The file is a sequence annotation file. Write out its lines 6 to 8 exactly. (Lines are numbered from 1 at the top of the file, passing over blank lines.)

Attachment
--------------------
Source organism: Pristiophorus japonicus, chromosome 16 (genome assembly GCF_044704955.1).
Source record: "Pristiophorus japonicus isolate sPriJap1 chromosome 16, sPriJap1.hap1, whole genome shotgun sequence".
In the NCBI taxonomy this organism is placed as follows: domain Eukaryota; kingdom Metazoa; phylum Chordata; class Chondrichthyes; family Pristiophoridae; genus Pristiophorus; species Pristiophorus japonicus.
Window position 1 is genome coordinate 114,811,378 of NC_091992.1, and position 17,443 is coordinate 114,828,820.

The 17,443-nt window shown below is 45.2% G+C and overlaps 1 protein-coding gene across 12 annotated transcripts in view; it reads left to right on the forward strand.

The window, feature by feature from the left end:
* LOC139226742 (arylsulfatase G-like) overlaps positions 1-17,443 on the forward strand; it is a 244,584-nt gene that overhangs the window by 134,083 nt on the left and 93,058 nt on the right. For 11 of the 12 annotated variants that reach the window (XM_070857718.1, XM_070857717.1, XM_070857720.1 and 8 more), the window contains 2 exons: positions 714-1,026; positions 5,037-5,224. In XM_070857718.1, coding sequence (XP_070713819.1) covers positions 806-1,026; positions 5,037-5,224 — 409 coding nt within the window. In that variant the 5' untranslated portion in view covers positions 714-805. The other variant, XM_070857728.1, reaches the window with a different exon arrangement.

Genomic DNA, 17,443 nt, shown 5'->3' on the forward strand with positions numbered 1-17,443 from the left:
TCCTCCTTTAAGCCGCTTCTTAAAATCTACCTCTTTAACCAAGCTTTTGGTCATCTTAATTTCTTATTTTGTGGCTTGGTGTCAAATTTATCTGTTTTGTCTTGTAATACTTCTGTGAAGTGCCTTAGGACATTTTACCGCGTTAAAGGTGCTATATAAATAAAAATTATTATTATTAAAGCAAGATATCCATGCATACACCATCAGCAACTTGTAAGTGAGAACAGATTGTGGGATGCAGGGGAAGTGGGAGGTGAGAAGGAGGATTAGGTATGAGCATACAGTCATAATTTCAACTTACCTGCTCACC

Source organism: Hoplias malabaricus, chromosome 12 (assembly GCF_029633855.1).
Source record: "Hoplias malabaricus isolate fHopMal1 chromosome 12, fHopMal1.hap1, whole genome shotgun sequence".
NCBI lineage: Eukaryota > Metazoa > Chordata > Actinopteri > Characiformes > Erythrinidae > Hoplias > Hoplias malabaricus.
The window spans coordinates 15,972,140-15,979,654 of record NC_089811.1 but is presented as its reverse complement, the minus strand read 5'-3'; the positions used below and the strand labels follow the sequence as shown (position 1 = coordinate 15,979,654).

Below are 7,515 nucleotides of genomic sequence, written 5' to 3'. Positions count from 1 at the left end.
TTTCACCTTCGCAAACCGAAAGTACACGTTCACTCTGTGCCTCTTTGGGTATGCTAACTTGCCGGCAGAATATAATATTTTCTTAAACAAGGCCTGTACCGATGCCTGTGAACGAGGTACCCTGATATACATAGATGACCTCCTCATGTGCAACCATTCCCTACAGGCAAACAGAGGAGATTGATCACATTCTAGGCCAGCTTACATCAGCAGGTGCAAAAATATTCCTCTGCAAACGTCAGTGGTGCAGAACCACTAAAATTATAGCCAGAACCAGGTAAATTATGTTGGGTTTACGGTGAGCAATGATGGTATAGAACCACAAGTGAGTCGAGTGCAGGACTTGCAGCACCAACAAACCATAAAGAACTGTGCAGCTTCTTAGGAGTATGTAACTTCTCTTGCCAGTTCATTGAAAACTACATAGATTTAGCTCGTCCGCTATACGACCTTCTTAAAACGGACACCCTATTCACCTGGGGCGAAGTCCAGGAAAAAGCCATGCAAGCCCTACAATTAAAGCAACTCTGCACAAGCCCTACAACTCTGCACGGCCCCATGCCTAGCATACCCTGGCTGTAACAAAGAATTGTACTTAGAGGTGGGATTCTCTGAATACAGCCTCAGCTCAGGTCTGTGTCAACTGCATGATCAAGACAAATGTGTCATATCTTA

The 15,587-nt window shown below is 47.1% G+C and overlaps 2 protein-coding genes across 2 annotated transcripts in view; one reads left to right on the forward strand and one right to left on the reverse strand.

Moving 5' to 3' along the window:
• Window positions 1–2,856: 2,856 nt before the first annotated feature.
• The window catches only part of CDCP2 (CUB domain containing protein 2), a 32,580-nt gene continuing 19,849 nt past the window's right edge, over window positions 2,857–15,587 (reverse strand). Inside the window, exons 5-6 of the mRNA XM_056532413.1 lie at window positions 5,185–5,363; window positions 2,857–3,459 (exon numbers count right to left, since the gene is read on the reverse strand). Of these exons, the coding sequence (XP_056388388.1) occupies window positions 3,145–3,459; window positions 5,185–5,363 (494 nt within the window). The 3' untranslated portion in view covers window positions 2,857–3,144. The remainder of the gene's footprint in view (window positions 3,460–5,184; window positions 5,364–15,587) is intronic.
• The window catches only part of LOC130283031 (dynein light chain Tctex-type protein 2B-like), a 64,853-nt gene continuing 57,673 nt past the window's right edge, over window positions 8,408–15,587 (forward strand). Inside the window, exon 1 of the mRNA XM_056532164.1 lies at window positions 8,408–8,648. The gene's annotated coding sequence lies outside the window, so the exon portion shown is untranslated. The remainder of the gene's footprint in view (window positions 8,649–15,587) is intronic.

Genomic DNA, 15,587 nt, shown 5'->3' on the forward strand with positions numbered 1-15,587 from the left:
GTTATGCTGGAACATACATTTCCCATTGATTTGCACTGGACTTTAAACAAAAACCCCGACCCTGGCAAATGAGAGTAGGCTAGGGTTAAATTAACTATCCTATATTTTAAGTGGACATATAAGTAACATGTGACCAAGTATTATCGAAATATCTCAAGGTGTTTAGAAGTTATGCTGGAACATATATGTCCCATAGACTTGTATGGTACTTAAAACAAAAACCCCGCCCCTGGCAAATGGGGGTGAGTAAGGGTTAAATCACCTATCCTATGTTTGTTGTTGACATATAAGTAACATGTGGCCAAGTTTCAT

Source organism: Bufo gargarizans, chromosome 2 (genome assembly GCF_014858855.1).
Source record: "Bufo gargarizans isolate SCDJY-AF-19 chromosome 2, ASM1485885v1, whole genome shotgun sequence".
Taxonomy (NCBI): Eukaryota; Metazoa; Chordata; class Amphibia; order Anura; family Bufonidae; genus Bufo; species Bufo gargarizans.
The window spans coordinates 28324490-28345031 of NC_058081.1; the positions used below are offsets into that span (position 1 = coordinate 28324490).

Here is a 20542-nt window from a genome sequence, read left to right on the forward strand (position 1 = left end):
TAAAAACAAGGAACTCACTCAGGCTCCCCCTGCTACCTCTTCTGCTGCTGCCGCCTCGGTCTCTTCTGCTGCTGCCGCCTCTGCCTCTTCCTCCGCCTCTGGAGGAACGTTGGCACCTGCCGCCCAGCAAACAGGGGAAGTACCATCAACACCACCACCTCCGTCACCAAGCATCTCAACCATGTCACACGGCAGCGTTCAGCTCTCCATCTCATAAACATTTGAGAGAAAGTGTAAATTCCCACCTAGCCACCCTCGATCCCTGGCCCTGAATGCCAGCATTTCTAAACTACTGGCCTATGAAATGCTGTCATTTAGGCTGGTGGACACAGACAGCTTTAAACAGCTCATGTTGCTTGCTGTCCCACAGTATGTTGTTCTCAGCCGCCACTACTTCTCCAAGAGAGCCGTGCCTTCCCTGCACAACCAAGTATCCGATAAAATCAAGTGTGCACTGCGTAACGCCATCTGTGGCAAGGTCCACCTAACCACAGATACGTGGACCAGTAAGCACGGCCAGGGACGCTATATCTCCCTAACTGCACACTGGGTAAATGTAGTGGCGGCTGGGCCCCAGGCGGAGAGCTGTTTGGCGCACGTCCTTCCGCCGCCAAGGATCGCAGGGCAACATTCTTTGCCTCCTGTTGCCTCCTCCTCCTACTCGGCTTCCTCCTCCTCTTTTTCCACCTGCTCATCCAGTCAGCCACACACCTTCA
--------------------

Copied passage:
The window, feature by feature from the left end:
* LOC139226742 (arylsulfatase G-like) overlaps positions 1-17,443 on the forward strand; it is a 244,584-nt gene that overhangs the window by 134,083 nt on the left and 93,058 nt on the right. For 11 of the 12 annotated variants that reach the window (XM_070857718.1, XM_070857717.1, XM_070857720.1 and 8 more), the window contains 2 exons: positions 714-1,026; positions 5,037-5,224. In XM_070857718.1, coding sequence (XP_070713819.1) covers positions 806-1,026; positions 5,037-5,224 — 409 coding nt within the window. In that variant the 5' untranslated portion in view covers positions 714-805. The other variant, XM_070857728.1, reaches the window with a different exon arrangement.

Genomic DNA, 17,443 nt, shown 5'->3' on the forward strand with positions numbered 1-17,443 from the left: